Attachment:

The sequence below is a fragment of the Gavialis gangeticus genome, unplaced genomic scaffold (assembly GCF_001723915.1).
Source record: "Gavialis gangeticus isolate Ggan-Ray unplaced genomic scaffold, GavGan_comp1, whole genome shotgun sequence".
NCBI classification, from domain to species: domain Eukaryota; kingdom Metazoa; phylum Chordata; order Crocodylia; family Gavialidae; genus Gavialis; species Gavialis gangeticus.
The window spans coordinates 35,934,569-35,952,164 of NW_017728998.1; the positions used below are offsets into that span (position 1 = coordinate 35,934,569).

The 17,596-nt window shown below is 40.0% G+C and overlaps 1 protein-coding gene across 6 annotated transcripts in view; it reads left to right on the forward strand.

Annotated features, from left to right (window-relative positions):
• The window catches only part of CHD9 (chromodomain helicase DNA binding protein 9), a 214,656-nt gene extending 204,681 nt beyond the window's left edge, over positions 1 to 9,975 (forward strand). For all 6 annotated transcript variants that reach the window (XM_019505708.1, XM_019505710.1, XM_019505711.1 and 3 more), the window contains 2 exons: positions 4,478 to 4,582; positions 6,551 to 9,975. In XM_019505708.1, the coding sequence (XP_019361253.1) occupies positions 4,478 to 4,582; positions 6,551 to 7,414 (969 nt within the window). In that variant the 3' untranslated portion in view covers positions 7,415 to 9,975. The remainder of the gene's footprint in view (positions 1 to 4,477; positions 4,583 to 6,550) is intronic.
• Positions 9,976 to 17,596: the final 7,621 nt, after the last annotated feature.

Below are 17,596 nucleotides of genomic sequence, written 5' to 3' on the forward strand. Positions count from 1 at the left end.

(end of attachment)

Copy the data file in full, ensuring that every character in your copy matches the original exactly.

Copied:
The sequence below is a fragment of the Gavialis gangeticus genome, unplaced genomic scaffold (assembly GCF_001723915.1).
Source record: "Gavialis gangeticus isolate Ggan-Ray unplaced genomic scaffold, GavGan_comp1, whole genome shotgun sequence".
NCBI classification, from domain to species: domain Eukaryota; kingdom Metazoa; phylum Chordata; order Crocodylia; family Gavialidae; genus Gavialis; species Gavialis gangeticus.
The window spans coordinates 35,934,569-35,952,164 of NW_017728998.1; the positions used below are offsets into that span (position 1 = coordinate 35,934,569).

The 17,596-nt window shown below is 40.0% G+C and overlaps 1 protein-coding gene across 6 annotated transcripts in view; it reads left to right on the forward strand.

Annotated features, from left to right (window-relative positions):
• The window catches only part of CHD9 (chromodomain helicase DNA binding protein 9), a 214,656-nt gene extending 204,681 nt beyond the window's left edge, over positions 1 to 9,975 (forward strand). For all 6 annotated transcript variants that reach the window (XM_019505708.1, XM_019505710.1, XM_019505711.1 and 3 more), the window contains 2 exons: positions 4,478 to 4,582; positions 6,551 to 9,975. In XM_019505708.1, the coding sequence (XP_019361253.1) occupies positions 4,478 to 4,582; positions 6,551 to 7,414 (969 nt within the window). In that variant the 3' untranslated portion in view covers positions 7,415 to 9,975. The remainder of the gene's footprint in view (positions 1 to 4,477; positions 4,583 to 6,550) is intronic.
• Positions 9,976 to 17,596: the final 7,621 nt, after the last annotated feature.

Below are 17,596 nucleotides of genomic sequence, written 5' to 3' on the forward strand. Positions count from 1 at the left end.